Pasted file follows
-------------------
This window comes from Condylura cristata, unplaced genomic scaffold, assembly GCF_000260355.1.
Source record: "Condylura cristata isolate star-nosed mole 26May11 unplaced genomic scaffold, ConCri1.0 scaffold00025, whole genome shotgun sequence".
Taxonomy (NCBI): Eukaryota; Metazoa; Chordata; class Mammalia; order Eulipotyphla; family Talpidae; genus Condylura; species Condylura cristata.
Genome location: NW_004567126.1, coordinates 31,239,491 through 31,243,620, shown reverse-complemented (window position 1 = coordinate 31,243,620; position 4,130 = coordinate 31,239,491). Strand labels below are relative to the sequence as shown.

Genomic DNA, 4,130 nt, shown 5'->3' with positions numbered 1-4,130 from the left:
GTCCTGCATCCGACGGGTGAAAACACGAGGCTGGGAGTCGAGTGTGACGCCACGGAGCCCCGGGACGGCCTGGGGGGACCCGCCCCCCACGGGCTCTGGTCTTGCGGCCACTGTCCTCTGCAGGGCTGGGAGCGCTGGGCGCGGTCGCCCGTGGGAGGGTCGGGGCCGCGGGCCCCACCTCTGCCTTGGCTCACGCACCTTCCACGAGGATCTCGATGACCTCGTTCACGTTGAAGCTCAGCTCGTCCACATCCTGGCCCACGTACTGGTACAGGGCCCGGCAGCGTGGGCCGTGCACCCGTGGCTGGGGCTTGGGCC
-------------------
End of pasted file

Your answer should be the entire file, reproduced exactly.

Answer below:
This window comes from Condylura cristata, unplaced genomic scaffold, assembly GCF_000260355.1.
Source record: "Condylura cristata isolate star-nosed mole 26May11 unplaced genomic scaffold, ConCri1.0 scaffold00025, whole genome shotgun sequence".
Taxonomy (NCBI): Eukaryota; Metazoa; Chordata; class Mammalia; order Eulipotyphla; family Talpidae; genus Condylura; species Condylura cristata.
Genome location: NW_004567126.1, coordinates 31,239,491 through 31,243,620, shown reverse-complemented (window position 1 = coordinate 31,243,620; position 4,130 = coordinate 31,239,491). Strand labels below are relative to the sequence as shown.

Genomic DNA, 4,130 nt, shown 5'->3' with positions numbered 1-4,130 from the left:
GTCCTGCATCCGACGGGTGAAAACACGAGGCTGGGAGTCGAGTGTGACGCCACGGAGCCCCGGGACGGCCTGGGGGGACCCGCCCCCCACGGGCTCTGGTCTTGCGGCCACTGTCCTCTGCAGGGCTGGGAGCGCTGGGCGCGGTCGCCCGTGGGAGGGTCGGGGCCGCGGGCCCCACCTCTGCCTTGGCTCACGCACCTTCCACGAGGATCTCGATGACCTCGTTCACGTTGAAGCTCAGCTCGTCCACATCCTGGCCCACGTACTGGTACAGGGCCCGGCAGCGTGGGCCGTGCACCCGTGGCTGGGGCTTGGGCC